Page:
WSJ: Big Battery Boost Is on the Horizon

   Wall Street Journal  headline , March 17, 2018.

The limiting factor in the usability and popularity of clean, electric-powered leaf blowers is the same as the limiting factor in the cost and range of Teslas and other electric cars, or of a new generation of battery-powered airplanes, or even of the spread of solar and wind power systems that need batteries to store power when it's sunny or wind, to use when it is dark or calm.

That factor is the performance and cost of batteries. Through the past decade, innovation (driven mainly by the mobile-phone and other consumer-electronics industry) has made batteries ever cheaper, ever lighter, and ever longer-duration. Now a Wall Street Journal story says that a significant step up is at hand.

The entire story by Christopher Mims is worth reading. Some highlights:

The batteries that power our modern world—from phones to drones to electric cars—will soon experience something not heard of in years: Their capacity to store electricity will jump by double-digit percentages, according to researchers, developers and manufacturers.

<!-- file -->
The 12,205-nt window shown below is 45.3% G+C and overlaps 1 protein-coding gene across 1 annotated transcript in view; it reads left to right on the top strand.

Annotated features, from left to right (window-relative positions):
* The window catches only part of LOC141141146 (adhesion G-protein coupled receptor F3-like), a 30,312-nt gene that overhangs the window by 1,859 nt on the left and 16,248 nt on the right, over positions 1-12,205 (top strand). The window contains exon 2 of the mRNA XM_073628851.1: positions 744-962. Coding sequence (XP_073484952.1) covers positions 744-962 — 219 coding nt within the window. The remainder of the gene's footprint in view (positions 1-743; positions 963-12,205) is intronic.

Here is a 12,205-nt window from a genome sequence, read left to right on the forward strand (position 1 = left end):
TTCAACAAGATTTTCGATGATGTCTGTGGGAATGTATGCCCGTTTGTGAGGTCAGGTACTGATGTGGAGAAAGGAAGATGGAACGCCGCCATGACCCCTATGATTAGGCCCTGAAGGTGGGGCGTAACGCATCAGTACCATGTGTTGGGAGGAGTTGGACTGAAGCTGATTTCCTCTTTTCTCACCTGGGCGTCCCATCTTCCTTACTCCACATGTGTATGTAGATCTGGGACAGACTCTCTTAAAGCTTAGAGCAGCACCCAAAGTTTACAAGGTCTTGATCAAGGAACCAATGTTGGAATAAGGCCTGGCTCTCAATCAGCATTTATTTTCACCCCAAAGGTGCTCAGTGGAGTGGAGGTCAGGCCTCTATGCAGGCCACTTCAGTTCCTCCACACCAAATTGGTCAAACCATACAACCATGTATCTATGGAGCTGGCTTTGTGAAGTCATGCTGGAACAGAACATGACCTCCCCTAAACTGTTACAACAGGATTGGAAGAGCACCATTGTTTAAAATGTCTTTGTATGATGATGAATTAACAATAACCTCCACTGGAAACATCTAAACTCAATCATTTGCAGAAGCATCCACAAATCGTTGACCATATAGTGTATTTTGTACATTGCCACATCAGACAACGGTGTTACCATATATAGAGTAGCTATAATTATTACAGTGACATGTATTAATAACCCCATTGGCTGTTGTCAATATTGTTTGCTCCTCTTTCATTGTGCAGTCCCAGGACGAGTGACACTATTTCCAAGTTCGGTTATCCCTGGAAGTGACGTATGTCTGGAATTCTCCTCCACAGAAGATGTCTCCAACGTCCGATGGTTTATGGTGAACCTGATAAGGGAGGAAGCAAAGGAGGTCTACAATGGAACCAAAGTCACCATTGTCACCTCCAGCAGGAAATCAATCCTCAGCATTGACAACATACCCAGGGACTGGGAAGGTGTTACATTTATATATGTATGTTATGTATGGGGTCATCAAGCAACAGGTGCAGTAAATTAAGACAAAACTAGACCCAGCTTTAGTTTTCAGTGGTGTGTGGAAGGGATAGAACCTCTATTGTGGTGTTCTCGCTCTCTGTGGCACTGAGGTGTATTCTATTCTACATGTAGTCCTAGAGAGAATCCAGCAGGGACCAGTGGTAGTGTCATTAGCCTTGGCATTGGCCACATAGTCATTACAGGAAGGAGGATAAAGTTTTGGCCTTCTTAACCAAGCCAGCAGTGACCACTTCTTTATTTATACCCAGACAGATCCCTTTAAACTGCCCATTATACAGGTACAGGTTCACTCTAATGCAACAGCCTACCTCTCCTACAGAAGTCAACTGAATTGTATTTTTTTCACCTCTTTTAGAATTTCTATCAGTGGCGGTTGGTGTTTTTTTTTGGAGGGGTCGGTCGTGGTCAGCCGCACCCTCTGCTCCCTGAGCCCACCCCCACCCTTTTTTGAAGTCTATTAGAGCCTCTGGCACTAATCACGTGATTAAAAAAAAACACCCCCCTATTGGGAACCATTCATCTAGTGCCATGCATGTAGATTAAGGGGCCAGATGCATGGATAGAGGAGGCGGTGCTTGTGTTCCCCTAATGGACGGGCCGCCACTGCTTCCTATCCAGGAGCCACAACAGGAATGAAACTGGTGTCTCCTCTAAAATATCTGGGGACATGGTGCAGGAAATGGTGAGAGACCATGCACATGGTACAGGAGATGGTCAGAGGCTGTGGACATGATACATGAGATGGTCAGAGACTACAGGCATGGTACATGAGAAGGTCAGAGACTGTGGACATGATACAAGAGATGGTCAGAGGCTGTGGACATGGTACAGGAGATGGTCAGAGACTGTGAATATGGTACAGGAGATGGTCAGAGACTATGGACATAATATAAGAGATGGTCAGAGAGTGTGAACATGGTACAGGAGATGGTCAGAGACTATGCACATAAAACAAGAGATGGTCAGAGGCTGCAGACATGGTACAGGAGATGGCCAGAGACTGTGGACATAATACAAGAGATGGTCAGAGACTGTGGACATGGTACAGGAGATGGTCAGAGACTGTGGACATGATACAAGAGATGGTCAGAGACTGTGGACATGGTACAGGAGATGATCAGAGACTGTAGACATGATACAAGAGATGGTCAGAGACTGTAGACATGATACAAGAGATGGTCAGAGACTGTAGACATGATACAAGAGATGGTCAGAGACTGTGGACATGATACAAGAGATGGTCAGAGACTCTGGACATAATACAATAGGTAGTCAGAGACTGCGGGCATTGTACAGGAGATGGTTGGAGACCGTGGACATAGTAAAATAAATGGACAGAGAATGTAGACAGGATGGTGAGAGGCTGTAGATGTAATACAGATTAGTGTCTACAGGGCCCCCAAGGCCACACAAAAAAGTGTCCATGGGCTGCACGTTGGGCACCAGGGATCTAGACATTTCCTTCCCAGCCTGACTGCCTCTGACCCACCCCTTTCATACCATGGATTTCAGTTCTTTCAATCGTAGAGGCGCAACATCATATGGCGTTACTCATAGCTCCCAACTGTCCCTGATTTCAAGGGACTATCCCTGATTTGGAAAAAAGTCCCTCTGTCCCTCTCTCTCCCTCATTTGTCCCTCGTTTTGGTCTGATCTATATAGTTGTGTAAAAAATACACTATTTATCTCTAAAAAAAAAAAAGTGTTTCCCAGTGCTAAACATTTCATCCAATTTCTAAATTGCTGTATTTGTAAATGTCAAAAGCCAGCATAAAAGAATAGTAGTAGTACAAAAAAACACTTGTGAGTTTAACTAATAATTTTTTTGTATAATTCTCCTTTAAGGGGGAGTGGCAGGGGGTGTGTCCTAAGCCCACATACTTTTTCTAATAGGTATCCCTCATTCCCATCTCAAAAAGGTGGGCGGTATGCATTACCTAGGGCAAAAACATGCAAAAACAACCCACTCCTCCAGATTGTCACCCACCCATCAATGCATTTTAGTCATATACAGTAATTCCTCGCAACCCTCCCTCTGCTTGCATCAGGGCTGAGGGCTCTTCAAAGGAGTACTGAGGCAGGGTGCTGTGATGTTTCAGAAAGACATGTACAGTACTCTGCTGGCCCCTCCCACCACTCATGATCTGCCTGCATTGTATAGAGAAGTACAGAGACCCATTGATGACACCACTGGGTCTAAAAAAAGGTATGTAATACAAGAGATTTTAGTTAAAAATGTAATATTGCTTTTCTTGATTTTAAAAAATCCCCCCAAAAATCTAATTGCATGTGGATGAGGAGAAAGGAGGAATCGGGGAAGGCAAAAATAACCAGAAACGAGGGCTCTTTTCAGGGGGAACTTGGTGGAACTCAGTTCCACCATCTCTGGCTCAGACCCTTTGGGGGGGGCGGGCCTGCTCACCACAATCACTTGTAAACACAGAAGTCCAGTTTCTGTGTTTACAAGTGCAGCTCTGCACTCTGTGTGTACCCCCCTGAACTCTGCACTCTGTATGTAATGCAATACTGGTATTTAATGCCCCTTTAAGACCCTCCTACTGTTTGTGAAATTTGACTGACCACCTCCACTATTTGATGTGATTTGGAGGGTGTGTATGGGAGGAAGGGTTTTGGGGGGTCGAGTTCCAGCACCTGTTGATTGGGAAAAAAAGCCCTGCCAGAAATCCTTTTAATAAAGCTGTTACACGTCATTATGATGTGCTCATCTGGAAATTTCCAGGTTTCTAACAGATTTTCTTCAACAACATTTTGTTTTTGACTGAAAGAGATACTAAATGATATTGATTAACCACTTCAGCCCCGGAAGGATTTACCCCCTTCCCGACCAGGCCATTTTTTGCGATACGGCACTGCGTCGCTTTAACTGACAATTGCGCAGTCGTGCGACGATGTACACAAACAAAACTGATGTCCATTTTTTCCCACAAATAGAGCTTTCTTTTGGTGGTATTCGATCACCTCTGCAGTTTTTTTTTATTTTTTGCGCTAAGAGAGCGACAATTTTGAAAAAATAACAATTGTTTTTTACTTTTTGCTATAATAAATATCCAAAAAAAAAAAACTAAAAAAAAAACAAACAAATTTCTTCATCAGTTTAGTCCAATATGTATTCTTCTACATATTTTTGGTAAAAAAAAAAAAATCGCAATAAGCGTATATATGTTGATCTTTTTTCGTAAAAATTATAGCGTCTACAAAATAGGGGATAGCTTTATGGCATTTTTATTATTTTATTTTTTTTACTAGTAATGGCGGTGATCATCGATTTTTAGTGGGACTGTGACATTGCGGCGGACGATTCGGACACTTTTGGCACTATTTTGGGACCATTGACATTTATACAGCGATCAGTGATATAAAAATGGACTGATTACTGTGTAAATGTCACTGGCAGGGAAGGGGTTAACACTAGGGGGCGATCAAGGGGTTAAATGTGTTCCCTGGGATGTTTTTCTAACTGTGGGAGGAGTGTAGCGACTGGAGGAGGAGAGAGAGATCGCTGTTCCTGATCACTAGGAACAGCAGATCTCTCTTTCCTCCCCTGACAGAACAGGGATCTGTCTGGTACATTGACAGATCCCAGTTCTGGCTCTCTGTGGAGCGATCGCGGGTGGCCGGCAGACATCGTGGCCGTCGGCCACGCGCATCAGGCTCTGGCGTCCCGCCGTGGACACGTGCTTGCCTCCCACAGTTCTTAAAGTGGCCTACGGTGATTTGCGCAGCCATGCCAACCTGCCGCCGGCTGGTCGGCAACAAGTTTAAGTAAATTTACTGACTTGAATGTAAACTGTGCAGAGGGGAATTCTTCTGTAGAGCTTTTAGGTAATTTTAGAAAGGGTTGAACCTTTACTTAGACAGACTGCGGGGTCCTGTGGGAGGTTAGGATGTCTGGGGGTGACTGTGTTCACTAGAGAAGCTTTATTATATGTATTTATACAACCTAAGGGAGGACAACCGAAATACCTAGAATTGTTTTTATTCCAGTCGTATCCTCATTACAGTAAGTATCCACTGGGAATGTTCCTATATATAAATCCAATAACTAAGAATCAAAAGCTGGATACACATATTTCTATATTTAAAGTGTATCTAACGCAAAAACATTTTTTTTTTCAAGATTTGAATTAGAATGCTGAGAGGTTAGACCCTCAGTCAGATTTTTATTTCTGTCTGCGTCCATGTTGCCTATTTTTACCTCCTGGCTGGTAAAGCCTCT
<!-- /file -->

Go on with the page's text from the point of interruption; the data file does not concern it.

The next wave of batteries, long in the pipeline, is ready for commercialization. This will mean, among other things, phones with 10% to 30% more battery life, or phones with the same battery life but faster and lighter or with brighter screens.... As this technology becomes widespread, makers of electric vehicles [and lawn equipment] and home storage batteries will be able to knock thousands of dollars off their prices over the next five to 10 years.

The technical advance, carefully spelled out in the story, involves a move from graphite to silicon as a main component in the battery. Brief summary:

Typically, anodes in lithium-ion batteries are made of graphite, which is carbon in a crystalline form. While graphite anodes hold a substantial number of lithium ions, researchers have long known a different material, silicon, can hold 25 times as many.

For more, please see Mims's article. The big picture, once again, is that the dirty, noisy gas-powered equipment found on many lawns is a rare remnant of very old technology. What is rushing to replace it is part of a sweeping new material-science revolution in power storage.